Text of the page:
"I don't know."
-- Jeff Spicoli (Sean Penn), Fast Times at Ridgemont High
Late yesterday I asked, Why aren't there more talking heads like Fast Times' Jeff Spicoli, who is brutally honest (with Mr. Hand) when he says "I don't know" in response to why he is constantly late to Mr. Hand's history class?
I got quite a response from my brief post on the know-it-all people that trot out their self-confident views (bullish and bearish).
"I've been thinking about this, Biz TV Talking Heads. If I am here and you're here, doesn't that make it our time?"
-- Jeff Spicoli watching Biz TV
The fact is that snark (a combination of snide and remark) and opinion far too often envelop the business media instead of facts and figures. Equally infuriating is the confidence of view in the delivery of the snark. Sometimes the reason for this is out of necessity, as the media appearances are typically brief and expected to be on point. Nevertheless, in a world characterized by an absence of certainty and an interrelated and a complicated market mosaic (and complexity of issues) without memory from day to day, too many attach self-confident reasons to randomness.
I would characterize a lot of the pabulum in the business media as instantaneous entertainment and not as rigorous analysis.
Of course, there are exceptions. Consider as an example, the preparation that Jim "El Capitan" Cramer goes through when he interviews a corporate executive on "Mad Money." Another example is CNBC's "Squawk Box" with Joe Kernen, Becky Quick and Andrew Sorkin, which provides a guest host with one to three hours to do a deeper dive in analysis (e.g., just watch Jim Grant's appearance yesterday, which was solid and thoughtful in analysis). Or Bloomberg's "Market Surveillance" in which Tom Keene shares the spotlight with an interviewee for almost a half an hour, digging into the analysis that forms the foundation of view.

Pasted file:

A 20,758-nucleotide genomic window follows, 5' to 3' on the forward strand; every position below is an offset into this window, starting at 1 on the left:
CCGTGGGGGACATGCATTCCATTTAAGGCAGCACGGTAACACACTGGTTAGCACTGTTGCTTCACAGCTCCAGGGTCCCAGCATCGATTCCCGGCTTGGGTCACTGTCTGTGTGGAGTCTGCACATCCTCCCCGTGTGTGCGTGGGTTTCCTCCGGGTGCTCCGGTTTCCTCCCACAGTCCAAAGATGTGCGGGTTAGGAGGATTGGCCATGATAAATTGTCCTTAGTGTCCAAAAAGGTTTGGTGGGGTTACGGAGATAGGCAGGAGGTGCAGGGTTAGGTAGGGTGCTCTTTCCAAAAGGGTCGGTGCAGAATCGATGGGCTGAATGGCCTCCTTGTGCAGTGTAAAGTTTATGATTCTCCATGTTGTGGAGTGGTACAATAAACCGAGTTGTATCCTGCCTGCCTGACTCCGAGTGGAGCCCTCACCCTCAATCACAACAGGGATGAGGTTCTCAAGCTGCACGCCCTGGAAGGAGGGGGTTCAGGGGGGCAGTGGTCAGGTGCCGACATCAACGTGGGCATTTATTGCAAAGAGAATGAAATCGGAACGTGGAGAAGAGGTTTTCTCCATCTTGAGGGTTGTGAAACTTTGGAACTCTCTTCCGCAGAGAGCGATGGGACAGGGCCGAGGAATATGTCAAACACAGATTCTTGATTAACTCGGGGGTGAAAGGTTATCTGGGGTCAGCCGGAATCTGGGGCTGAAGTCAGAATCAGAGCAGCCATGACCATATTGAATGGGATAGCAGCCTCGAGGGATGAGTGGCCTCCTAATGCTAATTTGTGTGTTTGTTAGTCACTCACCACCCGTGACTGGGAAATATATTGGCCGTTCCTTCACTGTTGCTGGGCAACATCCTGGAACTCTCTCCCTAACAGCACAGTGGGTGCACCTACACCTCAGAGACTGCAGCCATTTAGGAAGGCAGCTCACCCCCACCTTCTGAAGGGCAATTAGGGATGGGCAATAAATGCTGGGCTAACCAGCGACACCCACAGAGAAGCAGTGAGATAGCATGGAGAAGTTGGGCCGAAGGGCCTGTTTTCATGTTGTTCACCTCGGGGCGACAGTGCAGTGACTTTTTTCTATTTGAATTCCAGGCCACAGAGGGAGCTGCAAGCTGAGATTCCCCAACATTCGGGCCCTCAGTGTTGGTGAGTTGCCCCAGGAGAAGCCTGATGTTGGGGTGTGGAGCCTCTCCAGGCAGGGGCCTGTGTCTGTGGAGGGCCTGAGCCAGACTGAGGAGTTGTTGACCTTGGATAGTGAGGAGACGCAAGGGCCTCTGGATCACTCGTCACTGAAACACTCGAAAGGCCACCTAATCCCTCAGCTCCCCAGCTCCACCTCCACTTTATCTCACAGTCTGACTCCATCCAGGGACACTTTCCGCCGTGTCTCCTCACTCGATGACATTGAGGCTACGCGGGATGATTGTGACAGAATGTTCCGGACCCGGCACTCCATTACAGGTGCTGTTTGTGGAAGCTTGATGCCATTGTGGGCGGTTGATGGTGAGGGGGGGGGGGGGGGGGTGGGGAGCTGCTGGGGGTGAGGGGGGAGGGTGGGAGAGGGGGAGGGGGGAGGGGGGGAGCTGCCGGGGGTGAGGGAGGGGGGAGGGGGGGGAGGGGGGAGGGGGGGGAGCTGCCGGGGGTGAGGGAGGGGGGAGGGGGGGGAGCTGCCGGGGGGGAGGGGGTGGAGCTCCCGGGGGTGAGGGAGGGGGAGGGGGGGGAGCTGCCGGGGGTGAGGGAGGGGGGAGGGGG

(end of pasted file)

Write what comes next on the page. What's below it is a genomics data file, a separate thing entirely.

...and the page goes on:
Not every move in the markets is explainable, though far too many observers attach a reason for every wiggle and move. (Consider the 5% correction that was recently erased. Why? I have no clue, though many express a strong understanding in the moves.)
To some, the projection of confidence of view is seen as a validation of an intense and rigorous decision-making process. Increasingly, however, many are fooled by the abbreviated, simplistic, staccato- like explanations and conclusions, because, more often than not, the snark is shown to be wrong in short order as the curtain disclosing a mere human (not the Wizard of Oz) is revealed.
Genius Is a Rising Market
In a market that has many feeling über smart, there are too many Good Will Huntings (i.e., geniuses) and not enough Jeff Spicolis out there these days who say "I don't know."
My experience is that the most valuable views are based on intensity of hard-hitting and time-consumptive analysis less valuable (though self-confident) views that are three miles long but only a few inches deep in knowledge can get viewers/listeners in a lot of investment "hot water" and are not healthy for your financial well-being.
Accordingly, to make my point, in the future, I will simply solicit Spicoli's famous phrase when "I don't know" and when I have not the answer to the question (of the day or the week).
Again, such was the case in the media's discussion of yesterday's rise and fall (of half the gain late in the day) in which all knowing talking heads explained the causality. (Note: With futures down another 4 handles in premarket trading, the overall S&P futures gain, including yesterday's 10-handle rally, is only 6 points.)
I simply don't know why the market behaved as it did yesterday.
"Aloha, Mr. Hand."
-- Jeff Spicoli
This column originally appeared on Real Money Pro at 7:49 a.m. EST on Feb. 25.